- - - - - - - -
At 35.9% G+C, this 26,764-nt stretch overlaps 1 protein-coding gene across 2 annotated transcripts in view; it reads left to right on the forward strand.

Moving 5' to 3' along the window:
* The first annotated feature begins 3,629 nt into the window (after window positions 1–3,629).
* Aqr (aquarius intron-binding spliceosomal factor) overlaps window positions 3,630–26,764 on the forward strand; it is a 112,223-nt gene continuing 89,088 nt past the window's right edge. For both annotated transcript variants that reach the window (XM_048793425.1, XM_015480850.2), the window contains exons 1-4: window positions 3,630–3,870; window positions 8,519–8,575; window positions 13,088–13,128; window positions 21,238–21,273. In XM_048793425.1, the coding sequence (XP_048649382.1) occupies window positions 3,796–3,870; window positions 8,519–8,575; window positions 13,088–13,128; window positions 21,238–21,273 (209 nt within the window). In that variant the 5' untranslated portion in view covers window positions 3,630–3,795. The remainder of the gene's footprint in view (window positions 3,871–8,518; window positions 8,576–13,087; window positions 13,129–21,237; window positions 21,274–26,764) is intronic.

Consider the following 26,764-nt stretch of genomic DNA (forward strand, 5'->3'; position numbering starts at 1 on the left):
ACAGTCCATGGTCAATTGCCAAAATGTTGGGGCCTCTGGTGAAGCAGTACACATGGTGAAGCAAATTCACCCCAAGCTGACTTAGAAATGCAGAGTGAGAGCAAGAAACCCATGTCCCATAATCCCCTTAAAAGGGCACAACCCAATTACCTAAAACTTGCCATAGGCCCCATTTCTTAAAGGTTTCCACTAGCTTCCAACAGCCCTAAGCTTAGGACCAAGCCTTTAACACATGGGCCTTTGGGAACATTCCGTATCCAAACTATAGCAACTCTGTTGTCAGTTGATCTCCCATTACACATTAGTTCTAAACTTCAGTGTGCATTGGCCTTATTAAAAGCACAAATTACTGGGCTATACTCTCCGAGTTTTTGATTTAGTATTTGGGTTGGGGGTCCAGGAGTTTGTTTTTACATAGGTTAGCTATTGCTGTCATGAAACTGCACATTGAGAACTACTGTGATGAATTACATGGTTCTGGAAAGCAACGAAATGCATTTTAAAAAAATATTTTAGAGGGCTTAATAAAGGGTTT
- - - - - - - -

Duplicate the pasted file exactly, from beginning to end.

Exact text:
At 35.9% G+C, this 26,764-nt stretch overlaps 1 protein-coding gene across 2 annotated transcripts in view; it reads left to right on the forward strand.

Moving 5' to 3' along the window:
* The first annotated feature begins 3,629 nt into the window (after window positions 1–3,629).
* Aqr (aquarius intron-binding spliceosomal factor) overlaps window positions 3,630–26,764 on the forward strand; it is a 112,223-nt gene continuing 89,088 nt past the window's right edge. For both annotated transcript variants that reach the window (XM_048793425.1, XM_015480850.2), the window contains exons 1-4: window positions 3,630–3,870; window positions 8,519–8,575; window positions 13,088–13,128; window positions 21,238–21,273. In XM_048793425.1, the coding sequence (XP_048649382.1) occupies window positions 3,796–3,870; window positions 8,519–8,575; window positions 13,088–13,128; window positions 21,238–21,273 (209 nt within the window). In that variant the 5' untranslated portion in view covers window positions 3,630–3,795. The remainder of the gene's footprint in view (window positions 3,871–8,518; window positions 8,576–13,087; window positions 13,129–21,237; window positions 21,274–26,764) is intronic.

Consider the following 26,764-nt stretch of genomic DNA (forward strand, 5'->3'; position numbering starts at 1 on the left):
ACAGTCCATGGTCAATTGCCAAAATGTTGGGGCCTCTGGTGAAGCAGTACACATGGTGAAGCAAATTCACCCCAAGCTGACTTAGAAATGCAGAGTGAGAGCAAGAAACCCATGTCCCATAATCCCCTTAAAAGGGCACAACCCAATTACCTAAAACTTGCCATAGGCCCCATTTCTTAAAGGTTTCCACTAGCTTCCAACAGCCCTAAGCTTAGGACCAAGCCTTTAACACATGGGCCTTTGGGAACATTCCGTATCCAAACTATAGCAACTCTGTTGTCAGTTGATCTCCCATTACACATTAGTTCTAAACTTCAGTGTGCATTGGCCTTATTAAAAGCACAAATTACTGGGCTATACTCTCCGAGTTTTTGATTTAGTATTTGGGTTGGGGGTCCAGGAGTTTGTTTTTACATAGGTTAGCTATTGCTGTCATGAAACTGCACATTGAGAACTACTGTGATGAATTACATGGTTCTGGAAAGCAACGAAATGCATTTTAAAAAAATATTTTAGAGGGCTTAATAAAGGGTTT